News

Giving Tuesday

We are currently raising funds to pay for the conservation of Samuel F. B. Morse’s portrait of Major General Thomas Pinckney of South Carolina which we acquired late last year. While the portrait is handsome, conservation is long overdue. With your help, we will correct problems with the canvas caused by imprudent old restoration efforts, conserve paint where the bond with the canvas is weakening, and return the portrait to its appearance when Morse completed it two hundred years ago. The painting will then be ready to go on display—in Washington, South Carolina, and wherever we can use it to help us tell the story of a remarkable hero of the American Revolution.

We are fortunate to have an anonymous challenge match toward this conservation, and your donation will help us meet this challenge. For #GivingTuesday, we would be grateful for your financial help to protect this important portrait and support its future exhibition.

 

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Marion Inviting a British Officer is one of the Treasures of the American Revolution a new series from the American Revolution Institute.

Now Online

Ten Great American Revolution Paintings, 1790-1860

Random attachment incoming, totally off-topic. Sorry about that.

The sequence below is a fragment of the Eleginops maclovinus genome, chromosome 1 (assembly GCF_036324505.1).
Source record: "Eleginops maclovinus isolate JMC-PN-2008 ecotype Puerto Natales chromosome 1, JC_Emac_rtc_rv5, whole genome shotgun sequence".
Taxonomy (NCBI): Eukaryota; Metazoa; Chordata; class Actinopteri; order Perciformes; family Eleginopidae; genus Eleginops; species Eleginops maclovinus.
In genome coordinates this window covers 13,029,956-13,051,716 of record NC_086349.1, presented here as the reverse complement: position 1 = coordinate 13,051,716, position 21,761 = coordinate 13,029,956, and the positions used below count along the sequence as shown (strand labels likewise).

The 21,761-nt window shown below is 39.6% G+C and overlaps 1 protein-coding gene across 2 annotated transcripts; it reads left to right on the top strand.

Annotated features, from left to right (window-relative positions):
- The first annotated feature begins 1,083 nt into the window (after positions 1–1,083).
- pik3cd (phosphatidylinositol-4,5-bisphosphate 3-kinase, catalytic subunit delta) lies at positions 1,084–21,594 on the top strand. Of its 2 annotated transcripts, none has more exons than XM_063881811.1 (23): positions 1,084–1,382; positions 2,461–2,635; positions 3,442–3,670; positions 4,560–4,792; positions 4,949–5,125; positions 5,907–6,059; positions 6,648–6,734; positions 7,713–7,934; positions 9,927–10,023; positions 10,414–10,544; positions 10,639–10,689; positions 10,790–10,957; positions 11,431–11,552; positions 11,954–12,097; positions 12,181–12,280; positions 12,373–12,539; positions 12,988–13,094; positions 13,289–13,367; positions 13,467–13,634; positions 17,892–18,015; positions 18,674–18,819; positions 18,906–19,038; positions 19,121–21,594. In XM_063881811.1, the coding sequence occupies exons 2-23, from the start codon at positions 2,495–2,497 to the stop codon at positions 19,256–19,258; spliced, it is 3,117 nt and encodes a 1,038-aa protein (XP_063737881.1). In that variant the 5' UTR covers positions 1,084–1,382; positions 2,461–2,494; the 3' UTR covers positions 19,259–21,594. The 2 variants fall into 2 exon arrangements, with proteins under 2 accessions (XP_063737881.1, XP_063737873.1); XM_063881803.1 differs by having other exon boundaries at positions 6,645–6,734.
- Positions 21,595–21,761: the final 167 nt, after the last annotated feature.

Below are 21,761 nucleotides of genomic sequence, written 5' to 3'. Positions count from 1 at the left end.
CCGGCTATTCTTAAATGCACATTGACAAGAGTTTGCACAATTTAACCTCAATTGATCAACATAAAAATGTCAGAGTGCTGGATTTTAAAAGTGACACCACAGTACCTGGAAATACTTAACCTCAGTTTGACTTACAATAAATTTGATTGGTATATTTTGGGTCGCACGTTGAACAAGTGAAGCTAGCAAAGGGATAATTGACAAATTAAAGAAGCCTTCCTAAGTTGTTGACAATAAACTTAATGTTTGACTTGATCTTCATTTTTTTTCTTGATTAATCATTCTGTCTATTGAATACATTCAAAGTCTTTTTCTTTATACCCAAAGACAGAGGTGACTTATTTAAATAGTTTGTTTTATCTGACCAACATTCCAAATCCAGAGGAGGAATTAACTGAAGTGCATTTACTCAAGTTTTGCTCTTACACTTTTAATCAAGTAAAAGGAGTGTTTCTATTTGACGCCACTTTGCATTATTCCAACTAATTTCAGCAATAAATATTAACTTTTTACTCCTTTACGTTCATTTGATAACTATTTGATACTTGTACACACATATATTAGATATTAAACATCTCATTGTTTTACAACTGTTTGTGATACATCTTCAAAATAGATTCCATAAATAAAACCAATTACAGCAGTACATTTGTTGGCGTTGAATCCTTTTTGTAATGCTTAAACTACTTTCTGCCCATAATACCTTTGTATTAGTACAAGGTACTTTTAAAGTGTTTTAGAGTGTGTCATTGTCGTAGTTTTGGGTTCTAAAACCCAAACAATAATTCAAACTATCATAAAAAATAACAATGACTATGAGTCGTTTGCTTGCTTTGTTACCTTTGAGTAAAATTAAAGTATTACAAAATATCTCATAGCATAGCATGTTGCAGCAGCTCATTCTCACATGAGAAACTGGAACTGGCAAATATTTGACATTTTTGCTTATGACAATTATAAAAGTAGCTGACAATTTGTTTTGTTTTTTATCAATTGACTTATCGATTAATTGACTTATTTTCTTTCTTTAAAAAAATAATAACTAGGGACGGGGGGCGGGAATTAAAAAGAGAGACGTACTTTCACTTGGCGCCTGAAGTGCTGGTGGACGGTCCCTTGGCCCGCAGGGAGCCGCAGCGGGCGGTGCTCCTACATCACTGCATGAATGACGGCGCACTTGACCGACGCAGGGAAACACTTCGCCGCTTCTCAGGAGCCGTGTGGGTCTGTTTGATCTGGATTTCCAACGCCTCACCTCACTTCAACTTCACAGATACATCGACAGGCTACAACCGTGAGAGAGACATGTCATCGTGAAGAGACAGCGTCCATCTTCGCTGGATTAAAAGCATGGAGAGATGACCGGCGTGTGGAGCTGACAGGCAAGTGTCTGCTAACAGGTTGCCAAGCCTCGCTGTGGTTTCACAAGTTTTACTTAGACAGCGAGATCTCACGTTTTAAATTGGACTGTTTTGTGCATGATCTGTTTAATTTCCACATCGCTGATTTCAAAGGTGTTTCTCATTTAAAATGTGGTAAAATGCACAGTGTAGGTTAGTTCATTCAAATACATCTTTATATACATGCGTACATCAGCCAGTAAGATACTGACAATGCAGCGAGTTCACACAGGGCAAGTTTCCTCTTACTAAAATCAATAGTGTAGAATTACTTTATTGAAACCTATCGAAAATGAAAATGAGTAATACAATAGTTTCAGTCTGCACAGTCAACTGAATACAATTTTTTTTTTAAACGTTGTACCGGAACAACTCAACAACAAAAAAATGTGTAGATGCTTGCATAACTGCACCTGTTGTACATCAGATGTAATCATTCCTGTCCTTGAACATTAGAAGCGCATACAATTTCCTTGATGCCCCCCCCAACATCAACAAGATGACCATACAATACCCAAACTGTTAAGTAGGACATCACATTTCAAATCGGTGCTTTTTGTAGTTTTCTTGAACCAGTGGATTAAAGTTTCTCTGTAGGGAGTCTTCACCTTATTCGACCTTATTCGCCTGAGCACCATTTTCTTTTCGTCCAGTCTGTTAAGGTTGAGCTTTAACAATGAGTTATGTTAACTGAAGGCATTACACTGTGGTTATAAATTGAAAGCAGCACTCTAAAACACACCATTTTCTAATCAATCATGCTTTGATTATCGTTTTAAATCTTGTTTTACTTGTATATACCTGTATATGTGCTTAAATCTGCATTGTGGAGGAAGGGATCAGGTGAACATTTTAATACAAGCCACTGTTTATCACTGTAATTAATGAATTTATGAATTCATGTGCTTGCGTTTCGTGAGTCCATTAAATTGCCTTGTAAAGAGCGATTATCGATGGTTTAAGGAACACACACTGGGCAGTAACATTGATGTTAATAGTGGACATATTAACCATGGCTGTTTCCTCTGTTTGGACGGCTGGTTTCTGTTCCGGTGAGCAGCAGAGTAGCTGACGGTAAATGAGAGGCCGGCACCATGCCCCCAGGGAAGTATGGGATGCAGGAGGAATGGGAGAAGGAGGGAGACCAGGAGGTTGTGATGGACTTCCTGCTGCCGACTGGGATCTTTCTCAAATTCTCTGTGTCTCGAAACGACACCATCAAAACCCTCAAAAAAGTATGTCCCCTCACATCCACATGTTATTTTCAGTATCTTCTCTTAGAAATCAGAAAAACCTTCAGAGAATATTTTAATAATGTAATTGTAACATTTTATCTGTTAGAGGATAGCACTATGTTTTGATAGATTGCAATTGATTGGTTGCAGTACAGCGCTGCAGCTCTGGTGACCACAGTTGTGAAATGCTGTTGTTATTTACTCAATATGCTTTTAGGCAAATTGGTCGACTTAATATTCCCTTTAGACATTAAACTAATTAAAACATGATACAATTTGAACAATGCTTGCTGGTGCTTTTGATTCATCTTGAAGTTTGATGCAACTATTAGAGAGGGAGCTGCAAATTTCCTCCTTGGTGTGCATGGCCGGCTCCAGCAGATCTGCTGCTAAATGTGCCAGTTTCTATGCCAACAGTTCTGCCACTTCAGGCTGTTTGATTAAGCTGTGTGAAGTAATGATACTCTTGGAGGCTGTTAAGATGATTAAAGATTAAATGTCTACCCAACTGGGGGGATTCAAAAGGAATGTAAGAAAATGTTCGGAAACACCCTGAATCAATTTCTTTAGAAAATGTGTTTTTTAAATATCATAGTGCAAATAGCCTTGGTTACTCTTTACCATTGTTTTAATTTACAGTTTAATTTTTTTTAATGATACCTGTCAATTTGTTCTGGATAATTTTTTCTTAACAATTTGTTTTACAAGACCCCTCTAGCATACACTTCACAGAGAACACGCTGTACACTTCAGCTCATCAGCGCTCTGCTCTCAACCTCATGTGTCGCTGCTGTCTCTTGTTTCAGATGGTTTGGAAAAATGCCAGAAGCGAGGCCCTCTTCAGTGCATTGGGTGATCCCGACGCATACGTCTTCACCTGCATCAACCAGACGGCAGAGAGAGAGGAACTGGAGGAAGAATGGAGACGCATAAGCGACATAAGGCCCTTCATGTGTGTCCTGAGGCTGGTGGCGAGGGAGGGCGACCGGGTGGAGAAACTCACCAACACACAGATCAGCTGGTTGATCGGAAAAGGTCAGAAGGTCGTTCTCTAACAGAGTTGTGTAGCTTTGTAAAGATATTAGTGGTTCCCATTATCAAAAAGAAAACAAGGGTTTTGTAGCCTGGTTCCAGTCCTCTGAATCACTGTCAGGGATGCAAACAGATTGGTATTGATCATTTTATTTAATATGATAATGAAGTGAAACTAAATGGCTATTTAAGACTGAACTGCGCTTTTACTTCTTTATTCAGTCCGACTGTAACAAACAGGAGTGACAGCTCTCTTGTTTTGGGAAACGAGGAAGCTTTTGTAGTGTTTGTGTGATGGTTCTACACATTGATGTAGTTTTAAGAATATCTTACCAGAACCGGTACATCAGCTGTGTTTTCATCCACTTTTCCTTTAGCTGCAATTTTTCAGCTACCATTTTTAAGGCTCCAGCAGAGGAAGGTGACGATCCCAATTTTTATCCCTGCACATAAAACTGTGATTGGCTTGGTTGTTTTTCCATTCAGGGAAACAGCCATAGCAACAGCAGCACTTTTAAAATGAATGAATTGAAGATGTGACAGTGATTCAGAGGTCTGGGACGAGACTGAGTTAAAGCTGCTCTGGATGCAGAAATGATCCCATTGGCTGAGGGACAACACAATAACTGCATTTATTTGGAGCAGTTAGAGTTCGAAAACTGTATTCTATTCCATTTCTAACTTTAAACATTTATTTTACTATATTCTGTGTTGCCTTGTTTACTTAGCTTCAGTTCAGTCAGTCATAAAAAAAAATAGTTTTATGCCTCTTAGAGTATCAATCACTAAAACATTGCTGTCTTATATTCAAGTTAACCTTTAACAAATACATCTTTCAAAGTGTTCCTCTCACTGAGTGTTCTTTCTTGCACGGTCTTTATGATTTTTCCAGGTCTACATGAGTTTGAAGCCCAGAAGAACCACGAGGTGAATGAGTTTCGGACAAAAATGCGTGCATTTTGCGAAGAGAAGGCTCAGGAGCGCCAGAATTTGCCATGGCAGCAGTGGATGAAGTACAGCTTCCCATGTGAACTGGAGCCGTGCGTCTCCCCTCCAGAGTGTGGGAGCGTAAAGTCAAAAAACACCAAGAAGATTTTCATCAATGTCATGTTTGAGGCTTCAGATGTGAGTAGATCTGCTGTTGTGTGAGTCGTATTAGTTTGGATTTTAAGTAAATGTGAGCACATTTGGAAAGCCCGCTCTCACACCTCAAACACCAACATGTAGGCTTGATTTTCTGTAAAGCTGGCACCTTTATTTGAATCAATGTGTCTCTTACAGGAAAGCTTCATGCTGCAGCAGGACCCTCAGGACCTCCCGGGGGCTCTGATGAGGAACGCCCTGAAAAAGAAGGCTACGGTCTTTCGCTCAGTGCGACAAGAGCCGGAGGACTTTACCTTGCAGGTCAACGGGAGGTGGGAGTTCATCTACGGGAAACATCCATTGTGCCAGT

Paintings of the American Revolution by John Trumbull, Asher Durand, Emanuel Leutze and other artists shaped the way Americans remembered and imagined the American Revolution. They still do. Read all about them in the new feature in our series Treasures of the American Revolution.

 

 

Pepper-Pot by Krimmel is a graphic image in the American Revolution Institute exhibition America's First Veterans.

Exhibitions

America's First Veterans

Over a quarter of a million Americans served in the armed forces that won our independence. Those who survived became America’s first veterans—the world’s first veterans of an army of free men. You can explore this theme and the art, artifacts, books and manuscripts in the exhibition in our new companion book, America’s First Veterans, published in hardback on November 11.

Blog

The Fruit Seller’s Portrait

Among the treasures in the care of the American Revolution Institute—owned for nearly two hundred years by the New York State Society of the Cincinnati—is an enigmatic portrait painted by John Trumbull at the height of his career. The sitter, Bryan Rossiter, is […]